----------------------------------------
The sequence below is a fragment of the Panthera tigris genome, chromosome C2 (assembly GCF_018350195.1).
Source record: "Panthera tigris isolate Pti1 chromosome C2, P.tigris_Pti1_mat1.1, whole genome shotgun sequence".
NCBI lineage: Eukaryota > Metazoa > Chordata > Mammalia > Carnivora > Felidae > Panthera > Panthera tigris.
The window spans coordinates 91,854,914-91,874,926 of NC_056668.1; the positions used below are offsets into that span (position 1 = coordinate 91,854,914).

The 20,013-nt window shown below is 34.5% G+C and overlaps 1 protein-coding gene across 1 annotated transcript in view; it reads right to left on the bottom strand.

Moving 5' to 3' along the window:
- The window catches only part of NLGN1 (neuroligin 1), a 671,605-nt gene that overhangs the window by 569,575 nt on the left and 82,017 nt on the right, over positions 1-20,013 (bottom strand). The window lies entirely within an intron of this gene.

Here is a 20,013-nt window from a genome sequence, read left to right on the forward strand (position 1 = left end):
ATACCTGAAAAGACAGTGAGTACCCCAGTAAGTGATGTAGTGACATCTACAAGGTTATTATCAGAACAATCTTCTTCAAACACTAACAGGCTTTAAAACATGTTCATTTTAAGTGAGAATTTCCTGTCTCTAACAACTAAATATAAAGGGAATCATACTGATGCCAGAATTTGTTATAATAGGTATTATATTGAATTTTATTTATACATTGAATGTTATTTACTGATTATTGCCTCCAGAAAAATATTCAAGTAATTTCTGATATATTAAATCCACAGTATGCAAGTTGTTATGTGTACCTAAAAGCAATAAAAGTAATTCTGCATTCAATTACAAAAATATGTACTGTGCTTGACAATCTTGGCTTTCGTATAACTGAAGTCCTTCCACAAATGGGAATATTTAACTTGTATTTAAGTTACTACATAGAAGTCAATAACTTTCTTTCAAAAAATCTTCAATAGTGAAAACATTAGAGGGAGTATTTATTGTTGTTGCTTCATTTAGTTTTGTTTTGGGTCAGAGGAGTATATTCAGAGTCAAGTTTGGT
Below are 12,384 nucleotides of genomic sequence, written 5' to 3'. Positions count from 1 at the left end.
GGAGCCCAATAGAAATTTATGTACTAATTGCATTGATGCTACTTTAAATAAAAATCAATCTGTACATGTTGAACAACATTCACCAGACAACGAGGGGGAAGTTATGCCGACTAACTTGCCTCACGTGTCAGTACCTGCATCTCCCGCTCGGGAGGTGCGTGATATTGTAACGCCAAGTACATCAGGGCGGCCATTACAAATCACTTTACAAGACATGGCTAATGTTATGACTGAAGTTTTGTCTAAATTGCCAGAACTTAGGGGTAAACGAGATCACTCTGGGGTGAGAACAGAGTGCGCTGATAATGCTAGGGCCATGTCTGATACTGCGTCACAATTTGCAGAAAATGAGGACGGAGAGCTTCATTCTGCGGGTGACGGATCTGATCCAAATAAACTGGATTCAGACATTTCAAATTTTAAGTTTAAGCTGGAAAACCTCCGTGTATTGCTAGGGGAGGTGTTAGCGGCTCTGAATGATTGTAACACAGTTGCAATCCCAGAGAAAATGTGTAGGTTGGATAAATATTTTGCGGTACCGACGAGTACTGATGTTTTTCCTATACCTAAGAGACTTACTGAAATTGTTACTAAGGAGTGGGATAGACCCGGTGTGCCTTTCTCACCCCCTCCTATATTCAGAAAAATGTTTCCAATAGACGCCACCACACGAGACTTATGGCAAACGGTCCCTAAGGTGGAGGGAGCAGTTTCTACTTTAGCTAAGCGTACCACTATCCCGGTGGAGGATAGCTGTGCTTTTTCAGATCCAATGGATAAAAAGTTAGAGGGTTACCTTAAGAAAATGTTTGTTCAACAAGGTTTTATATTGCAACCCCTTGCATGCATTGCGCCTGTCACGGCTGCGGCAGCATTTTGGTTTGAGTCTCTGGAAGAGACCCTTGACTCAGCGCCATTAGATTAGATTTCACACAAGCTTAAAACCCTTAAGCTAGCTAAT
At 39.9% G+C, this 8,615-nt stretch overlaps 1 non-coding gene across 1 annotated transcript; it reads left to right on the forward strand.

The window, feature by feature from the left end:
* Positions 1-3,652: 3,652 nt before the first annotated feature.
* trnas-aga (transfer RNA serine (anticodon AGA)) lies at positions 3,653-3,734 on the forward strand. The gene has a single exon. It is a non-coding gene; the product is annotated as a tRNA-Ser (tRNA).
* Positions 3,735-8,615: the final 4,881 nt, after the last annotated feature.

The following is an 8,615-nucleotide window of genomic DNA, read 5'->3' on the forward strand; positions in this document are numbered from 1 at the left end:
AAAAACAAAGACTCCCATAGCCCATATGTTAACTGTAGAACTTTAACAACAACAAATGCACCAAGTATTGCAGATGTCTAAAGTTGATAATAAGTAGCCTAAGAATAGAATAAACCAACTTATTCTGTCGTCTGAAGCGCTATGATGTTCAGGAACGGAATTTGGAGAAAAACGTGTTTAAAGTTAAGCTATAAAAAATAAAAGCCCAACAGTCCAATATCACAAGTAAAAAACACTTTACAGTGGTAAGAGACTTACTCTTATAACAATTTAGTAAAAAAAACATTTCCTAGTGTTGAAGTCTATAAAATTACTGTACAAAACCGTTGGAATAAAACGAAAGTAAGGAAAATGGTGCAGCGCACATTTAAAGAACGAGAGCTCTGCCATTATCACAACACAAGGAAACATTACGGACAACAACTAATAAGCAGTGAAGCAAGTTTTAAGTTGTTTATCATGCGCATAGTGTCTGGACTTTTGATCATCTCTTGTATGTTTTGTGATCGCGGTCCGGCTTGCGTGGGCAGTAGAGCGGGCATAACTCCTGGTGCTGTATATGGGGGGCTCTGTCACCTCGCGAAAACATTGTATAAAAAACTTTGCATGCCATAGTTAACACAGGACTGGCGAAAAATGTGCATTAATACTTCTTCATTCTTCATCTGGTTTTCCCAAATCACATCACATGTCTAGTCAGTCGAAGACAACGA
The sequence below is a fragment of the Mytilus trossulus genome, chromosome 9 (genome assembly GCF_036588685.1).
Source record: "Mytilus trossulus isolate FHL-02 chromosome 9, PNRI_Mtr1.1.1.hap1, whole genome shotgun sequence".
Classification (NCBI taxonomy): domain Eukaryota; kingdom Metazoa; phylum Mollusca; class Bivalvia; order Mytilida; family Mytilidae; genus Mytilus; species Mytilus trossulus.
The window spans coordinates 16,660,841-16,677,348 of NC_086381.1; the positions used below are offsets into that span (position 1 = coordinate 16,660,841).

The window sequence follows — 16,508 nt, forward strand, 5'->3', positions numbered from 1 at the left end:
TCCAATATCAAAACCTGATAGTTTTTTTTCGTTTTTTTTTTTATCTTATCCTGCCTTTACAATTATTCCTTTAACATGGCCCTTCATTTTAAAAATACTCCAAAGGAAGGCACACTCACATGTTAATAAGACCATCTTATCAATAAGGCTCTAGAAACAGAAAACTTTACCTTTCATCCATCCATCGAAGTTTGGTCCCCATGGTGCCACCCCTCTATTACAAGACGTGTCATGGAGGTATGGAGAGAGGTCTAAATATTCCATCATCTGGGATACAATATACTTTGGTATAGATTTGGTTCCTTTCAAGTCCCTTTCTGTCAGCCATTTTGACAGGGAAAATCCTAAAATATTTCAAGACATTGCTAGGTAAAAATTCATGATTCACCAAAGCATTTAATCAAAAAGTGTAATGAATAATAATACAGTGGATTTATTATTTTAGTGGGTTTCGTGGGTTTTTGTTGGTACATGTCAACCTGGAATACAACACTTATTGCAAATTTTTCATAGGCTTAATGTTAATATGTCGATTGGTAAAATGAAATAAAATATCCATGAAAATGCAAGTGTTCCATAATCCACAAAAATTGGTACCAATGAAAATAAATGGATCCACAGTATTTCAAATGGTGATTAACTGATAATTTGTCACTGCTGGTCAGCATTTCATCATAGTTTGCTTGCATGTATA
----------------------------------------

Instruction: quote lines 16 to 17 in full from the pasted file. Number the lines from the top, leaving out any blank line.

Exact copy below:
* Positions 3,735-8,615: the final 4,881 nt, after the last annotated feature.

The following is an 8,615-nucleotide window of genomic DNA, read 5'->3' on the forward strand; positions in this document are numbered from 1 at the left end: